When I picked up the new Smith and Wesson M&P Shield .45 ACP, I was already a convinced fan of the Military and Police line. I have observed and shot the full size .40 S&W models, and reviewed them on this website. I own the Shield .9mm.
The video below is a 2019 performance update after owning, carrying, and shooting the Sheild .45ACP for several years.
And I know why it's one of, if not the most popular concealed carry gun currently on the market.
The gun is small enough to conceal easily in a variety of ways, but will provide a full grip for most people's hands.
Left side controls on the new Shield in .45 ACP from left to right are the take down lever, slide release, and the flip up safety. Below on the grip is the magazine release button.
The safety is easy enough to use, but not terribly intuitive and not something I keep engaged when I carry the Shield of either caliber I own.
The top view of the gun shows the sights, both inserted with dovetails. The rear one is also secured by a hex screw.
The front sight is the only one presented as adjustable for windage only. That is incorrect. The rear sight is adjustable for windage, and that is the one suggested if you have to make an adjustment.
Don't fret about a sight tool or some other notion that a gunsmith is necessary to move your sights. You can do it yourself with a punch, mallet, t-shirt material, and a little caution.
There are cocking serrations on both the front and rear of the slide.
On the .45, one of the more talked about features is the new aggressive grip texture in the Shield grip. Not on. In. It's part of the grip itself, not something added to it.
The upside to the grip texture is the legitimate "grabbing" effect it has on the skin of your hand when you grasp it. No slipping here.
The downside is that when you've shot a couple hundred rounds through the gun, it feels like somebody has assaulted your hand with 80 grit sandpaper. In all, it's a serious positive in the area of control. Just gets a little uncomfortable with extended shooting.
For those finding the texture too uncomfortable, any number of thin rubber grip sleeves are available on the market to soften the surface. I would suggest not letting some discomfort with the grip determining your future with the pistol.
The M&P Shield .45 comes with two magazines, a 6 round, and a 7 round with extender to lengthen the grip.
The gun will carry easily in an inside the waistband holster, belt holster, or pocket pouch for a jacket or coat. It is a bit big for an ankle holster, but it can be made to work.
At this writing, there are not many holsters made specifically for the .45 model, but it won't be long with the anticipation of this gun reaching store shelves across the U.S.
When I found the .45 in the dealer case, I had them take it out and hand it to me. That was it. In around twenty seconds I said, "Let me have one." I picked up 700 rounds of .45 ACP ammo packed in various casings to go with the reloads I had at home.
Next day, it was off to the range with the Military and Police Shield to see how the small gun handled the various ammo.
All the .45ACP ammo you'll need for practice or self defense, for the best prices at Bulk Munitions.
From the model's reputation and my own experience with the .9mm I had high expectations.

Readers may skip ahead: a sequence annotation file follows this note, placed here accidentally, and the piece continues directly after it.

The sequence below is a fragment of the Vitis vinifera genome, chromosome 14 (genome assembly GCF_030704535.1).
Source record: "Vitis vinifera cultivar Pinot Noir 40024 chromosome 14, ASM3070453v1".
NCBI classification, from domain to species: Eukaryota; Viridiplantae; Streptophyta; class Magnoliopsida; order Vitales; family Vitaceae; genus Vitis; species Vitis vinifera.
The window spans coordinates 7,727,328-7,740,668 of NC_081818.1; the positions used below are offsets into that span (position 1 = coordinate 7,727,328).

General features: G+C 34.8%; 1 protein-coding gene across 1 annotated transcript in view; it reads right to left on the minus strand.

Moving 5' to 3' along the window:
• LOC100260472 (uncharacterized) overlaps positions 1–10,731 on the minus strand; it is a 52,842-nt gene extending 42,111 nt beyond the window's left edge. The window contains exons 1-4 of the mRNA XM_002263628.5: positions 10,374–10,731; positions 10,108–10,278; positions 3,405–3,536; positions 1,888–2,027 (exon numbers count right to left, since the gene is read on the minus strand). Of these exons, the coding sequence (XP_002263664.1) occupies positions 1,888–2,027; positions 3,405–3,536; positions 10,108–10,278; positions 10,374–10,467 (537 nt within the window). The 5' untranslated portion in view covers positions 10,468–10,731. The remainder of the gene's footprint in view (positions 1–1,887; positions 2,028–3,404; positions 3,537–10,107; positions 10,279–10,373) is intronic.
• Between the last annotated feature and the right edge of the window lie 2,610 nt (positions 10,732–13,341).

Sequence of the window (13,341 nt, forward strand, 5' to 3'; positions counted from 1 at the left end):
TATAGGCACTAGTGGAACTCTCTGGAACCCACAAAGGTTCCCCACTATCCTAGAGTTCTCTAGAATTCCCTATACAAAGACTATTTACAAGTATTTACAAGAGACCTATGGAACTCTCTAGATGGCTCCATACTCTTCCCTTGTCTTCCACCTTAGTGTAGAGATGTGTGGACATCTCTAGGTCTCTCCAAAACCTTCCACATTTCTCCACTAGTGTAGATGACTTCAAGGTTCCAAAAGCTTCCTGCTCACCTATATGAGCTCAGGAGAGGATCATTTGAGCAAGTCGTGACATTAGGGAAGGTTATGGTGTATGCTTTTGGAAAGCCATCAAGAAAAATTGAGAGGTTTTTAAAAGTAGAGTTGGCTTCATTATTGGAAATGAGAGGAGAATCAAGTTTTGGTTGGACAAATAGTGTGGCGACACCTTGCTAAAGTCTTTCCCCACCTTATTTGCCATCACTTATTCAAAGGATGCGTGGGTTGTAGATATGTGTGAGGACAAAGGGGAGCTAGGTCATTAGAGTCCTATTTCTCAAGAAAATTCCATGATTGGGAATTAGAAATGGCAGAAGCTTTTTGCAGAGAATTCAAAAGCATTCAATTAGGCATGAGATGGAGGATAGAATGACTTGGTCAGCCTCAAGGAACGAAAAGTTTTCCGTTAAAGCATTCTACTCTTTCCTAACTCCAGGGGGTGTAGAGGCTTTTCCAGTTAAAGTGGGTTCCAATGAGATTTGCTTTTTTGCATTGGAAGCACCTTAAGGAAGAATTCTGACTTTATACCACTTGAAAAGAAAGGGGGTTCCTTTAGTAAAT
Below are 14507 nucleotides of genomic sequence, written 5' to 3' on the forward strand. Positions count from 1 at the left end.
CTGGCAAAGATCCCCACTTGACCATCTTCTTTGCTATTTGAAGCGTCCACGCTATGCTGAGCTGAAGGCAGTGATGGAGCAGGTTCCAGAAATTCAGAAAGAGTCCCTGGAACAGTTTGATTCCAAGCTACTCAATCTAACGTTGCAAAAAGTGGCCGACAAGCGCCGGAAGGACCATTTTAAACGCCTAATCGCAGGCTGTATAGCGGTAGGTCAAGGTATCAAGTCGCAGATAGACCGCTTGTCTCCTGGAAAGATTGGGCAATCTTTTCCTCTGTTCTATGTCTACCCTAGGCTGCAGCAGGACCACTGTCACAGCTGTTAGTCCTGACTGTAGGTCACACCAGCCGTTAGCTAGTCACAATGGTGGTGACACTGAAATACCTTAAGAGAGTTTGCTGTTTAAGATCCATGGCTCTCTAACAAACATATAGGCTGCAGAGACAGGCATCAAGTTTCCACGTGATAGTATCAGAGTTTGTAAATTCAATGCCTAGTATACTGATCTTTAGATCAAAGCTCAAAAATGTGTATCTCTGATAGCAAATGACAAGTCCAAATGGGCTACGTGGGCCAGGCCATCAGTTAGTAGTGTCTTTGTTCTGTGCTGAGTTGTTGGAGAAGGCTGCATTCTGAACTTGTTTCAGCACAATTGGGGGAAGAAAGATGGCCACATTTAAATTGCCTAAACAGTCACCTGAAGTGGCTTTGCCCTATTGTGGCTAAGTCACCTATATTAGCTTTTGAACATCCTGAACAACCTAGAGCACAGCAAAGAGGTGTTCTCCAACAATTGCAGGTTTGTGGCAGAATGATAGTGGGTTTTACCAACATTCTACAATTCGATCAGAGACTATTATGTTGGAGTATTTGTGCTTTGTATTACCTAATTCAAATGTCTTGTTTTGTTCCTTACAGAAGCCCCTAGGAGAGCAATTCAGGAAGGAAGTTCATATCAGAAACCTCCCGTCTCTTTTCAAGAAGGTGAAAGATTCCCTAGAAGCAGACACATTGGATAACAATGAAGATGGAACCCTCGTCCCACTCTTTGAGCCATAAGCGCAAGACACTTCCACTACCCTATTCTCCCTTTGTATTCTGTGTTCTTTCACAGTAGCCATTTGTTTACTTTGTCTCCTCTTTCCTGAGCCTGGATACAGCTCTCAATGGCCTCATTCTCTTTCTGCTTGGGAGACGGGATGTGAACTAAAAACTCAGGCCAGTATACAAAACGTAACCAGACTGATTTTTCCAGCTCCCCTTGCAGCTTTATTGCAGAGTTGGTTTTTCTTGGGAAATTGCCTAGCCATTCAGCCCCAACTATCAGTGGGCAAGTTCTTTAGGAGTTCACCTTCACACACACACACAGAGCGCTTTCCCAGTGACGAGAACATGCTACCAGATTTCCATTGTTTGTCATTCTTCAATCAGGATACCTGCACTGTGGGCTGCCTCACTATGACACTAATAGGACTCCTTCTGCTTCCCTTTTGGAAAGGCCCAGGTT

The pistol did not disappoint.
With the full grip provided for my average size hand, the gun pointed naturally, with the sight radius easy to line up for target shooting. The textured grip was easy to hold securely with no slipping throughout the shooting session.
All this is relative to the gun's size, and shouldn't be construed as magic.
A gun this size will have some limitations for anybody.
The 9mm version of the Shield is here, in a separate article.
I started out with a little target shooting to check the gun for basic accuracy in off hand aiming. The gun performed as expected with factory, brass cased, FMJ ball ammo.
Aiming, but fast firing, the diminutive .45 spit out the practice ammo with enough precision to fill the Dirty Bird target shown with confidence boosting holes. It was not a problem carrying on from there.
Aside from that, defensive shooting, fast, moving, with several types of ammo let the Shield prove itself in dependability and performance through over 200 rounds.
The gun firing, produced as expected with superb function, including one many people don't think much of until a handgun cartridge ejects, hitting them between the eyes. Not with this gun.
The Smith and Wesson M&P Shield .45 ACP is a winner of a concealed
carry handgun. It's a gun that runs with the GLOCK in
terms of pure performance and dependability.
They have produced a gun that is easy to conceal multiple ways, but can be shot for extended periods of practice time without becoming too uncomfortable. That = it's fun to shoot.
This picture shows how Smith and Wesson has taken the Shield model, in .9mm and produced a .45 ACP that is ridiculously close in dimensions to the nine.
*See the full size Smith and Wesson M&P M2.0 9mm Pistol Here.
There's a reason the Smith and Wesson Military and Police Shield line of concealed carry handguns has become one of the most popular lines of pistols in the U.S.
They've turned out a handgun that people serious about concealed carry and serious about performance, control, and accuracy can take ahold of with confidence.
As far as the .45 version is concerned, this is what a violent criminal would be looking down if you were armed with one.
The Smith and Wesson Shield .45 ACP. Am I impressed?
You better believe it.
Before you go, here's a short training video of using a Para compact 1911 .45, followed by the backup Shield .45 ACP.
This is a carry gun you can depend on. Go for it.